Seattle’s preparing to build what may be the most expensive police precinct house in America. It’s a shame the city doesn’t also have enough money to hire more police.

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Seattle may be reaching a milestone in its perpetual quest to become a “world-class” city.

On a forlorn field of concrete in the North End, Seattle is preparing to build what looks to be America’s most expensive police precinct building.

The North Precinct Police Station will cost $160 million for a striking monument of steel, concrete and glass, soaring over the adjacent Comcast service center.

New York City can have its $70 million precinct houses designed by Danish masters of modern architecture.

So what if Los Angeles has a precinct enrobed in undulating glass that sparkles like the sea? It only cost $31 million.

Seattle found inspiration for the North Precinct design in Salt Lake City, which opened a glorious, gallery-like police and fire headquarters in 2013.

Salt Lake City’s building also houses a data center, dispatch center and emergency-operations center, plus cutting-edge energy systems that pushed its price all the way to $125 million.

Times have changed since Seattle built its 13-story police headquarters and municipal courthouse back in 2002, for just $69.5 million. Not to mention the $20 million budget for the West Precinct built downtown in the late 1990s.

Design ambitions must be balanced with budget realities. Unless you’re working for the city of Seattle, which always finds money for showpiece projects.”

Since 9/11, police are building more resilient facilities. As cities emerged from the recession, they’ve also used new police buildings as an opportunity to assert their design savvy.

Don’t get me wrong. Cities and police deserve the best buildings they can afford. Excellent design is warranted for structures that reflect civic pride and last for generations. The North Precinct also must replace its current, obsolete building.

Still, design ambitions must be balanced with budget realities. Unless you’re working for the city of Seattle, which always finds money for showpiece projects.

City Councilmember Mike O’Brien has pushed for ever-larger housing and transportation levies, but he’s now wondering if Seattle is spending too much on the North Precinct.

“In a fiscally constrained environment, there needs to be some bounds around what we do,” he said, adding, “I don’t think every single building needs to be a potential landmark building.”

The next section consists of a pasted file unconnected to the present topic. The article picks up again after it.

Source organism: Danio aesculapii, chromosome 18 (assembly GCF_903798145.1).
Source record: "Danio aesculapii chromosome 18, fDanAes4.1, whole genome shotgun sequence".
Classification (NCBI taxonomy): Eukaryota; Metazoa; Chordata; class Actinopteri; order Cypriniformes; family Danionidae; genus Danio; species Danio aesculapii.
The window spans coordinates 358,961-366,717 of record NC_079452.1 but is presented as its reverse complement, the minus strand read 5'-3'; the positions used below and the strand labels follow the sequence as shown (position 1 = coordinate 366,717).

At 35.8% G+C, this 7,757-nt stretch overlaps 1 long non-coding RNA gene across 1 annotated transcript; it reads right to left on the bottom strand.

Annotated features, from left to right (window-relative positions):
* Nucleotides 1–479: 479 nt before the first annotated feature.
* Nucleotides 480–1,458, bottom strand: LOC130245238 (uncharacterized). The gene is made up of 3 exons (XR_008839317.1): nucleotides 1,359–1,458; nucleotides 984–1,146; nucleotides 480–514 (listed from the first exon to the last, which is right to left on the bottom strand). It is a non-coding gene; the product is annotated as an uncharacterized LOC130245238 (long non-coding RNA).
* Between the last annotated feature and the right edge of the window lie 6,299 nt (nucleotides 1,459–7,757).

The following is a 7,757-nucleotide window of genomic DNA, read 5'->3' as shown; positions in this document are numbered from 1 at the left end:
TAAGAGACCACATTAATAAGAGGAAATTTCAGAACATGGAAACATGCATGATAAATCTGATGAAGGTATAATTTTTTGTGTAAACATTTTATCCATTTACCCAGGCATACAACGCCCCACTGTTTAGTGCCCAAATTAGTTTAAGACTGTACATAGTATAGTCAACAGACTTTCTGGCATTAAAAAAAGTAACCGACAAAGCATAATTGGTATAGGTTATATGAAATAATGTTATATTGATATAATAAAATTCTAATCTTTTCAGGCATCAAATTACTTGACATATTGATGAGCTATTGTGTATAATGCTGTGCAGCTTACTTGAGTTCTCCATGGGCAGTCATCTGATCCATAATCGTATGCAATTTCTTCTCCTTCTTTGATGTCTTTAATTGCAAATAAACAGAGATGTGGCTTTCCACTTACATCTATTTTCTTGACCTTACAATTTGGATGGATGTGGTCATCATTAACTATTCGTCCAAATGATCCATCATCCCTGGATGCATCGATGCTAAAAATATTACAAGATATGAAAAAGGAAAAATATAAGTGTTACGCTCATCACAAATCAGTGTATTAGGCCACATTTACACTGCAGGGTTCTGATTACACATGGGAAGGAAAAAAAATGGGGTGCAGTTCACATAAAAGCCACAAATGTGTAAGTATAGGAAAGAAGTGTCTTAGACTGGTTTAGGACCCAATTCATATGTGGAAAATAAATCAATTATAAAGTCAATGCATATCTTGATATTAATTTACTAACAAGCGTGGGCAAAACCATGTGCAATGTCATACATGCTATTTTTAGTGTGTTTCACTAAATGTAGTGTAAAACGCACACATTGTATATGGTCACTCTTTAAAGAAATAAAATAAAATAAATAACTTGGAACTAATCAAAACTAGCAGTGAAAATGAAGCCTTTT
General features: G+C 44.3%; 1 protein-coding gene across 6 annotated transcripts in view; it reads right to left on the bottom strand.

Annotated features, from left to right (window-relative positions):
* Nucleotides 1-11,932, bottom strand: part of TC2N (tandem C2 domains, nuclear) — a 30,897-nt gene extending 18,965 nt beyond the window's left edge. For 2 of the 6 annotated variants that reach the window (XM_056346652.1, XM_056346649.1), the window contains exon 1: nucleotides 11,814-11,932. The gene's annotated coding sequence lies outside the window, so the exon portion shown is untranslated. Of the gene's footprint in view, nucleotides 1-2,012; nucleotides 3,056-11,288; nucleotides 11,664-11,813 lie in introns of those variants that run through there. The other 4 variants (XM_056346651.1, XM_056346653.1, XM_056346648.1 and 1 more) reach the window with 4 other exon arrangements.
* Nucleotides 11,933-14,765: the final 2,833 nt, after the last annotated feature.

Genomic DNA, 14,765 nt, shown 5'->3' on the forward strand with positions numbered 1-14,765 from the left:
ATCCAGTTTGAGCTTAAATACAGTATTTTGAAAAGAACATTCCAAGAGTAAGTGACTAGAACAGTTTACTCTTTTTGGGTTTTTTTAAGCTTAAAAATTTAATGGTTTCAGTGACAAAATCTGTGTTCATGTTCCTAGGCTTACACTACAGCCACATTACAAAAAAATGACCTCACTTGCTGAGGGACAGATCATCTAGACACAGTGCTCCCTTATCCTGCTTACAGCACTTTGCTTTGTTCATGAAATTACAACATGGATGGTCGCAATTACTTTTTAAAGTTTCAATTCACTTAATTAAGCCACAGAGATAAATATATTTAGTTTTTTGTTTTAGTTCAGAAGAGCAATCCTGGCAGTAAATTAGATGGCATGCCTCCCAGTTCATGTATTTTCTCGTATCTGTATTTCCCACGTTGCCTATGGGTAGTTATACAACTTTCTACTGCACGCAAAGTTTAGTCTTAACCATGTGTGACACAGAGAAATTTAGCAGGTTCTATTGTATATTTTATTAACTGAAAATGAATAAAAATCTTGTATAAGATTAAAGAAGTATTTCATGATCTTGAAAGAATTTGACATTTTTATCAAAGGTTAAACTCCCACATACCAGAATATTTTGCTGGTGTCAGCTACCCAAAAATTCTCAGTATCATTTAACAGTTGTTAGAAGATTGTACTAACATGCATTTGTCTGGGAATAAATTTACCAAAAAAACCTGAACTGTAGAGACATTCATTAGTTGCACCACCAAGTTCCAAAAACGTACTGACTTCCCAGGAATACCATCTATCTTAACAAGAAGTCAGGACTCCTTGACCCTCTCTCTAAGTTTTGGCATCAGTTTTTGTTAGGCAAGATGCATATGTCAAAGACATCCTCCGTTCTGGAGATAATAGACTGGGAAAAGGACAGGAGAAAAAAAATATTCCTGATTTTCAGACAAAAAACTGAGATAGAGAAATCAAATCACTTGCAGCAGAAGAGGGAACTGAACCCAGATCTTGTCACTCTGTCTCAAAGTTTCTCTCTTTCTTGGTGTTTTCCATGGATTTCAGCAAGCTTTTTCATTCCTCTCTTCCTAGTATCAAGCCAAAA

O’Brien said he’s looking into whether costs can be trimmed because the city has a list of other projects needing funds. And “good design isn’t always the most expensive.”

This scrutiny is refreshing but may be partly politics. O’Brien might run against Mayor Ed Murray, whose administration is overseeing the project. Otherwise, there are few opportunities to differentiate them as they’ve jointly pushed for mega-levies and “grand bargains” with developers.

Still unclear is whether Seattle can hire enough police to fill the new space.

In February, Murray proposed adding 200 officers, doubling his campaign promise of another 100. This would address a shortage that’s pushed some neighborhoods to hire private police.

Enlarging the force should be easy for a city that can afford a $160 million precinct. But Murray recently said the city’s too strapped to do the hiring without raising business taxes.

North End residents deserve first-class facilities. But they might prefer less architectural flair and more of the sidewalks and crosswalks they’ve been requesting for decades.

Building costs are high in Seattle, especially amid a commercial construction boom. But the precinct’s budget climb is remarkable. The city initially budgeted $88 million for a 60,000-square-foot precinct, including maximum construction costs of roughly $35 million.

Now, as the city finalizes plans and prepares to build in 2017, it’s planning a 106,082-square-foot precinct house with a 241,019-square-foot parking garage, both three stories, at North 130th Street and Aurora Avenue North.

The budget is now $160.2 million: $14.2 million for land and $145 million for the building, including $94 million for construction costs and fees.

Per square foot, it may not be as expensive as some other police buildings. Though I couldn’t find a precinct house that cost anywhere close to $160 million.

Welcome to the upper realm of cityhood, Seattle.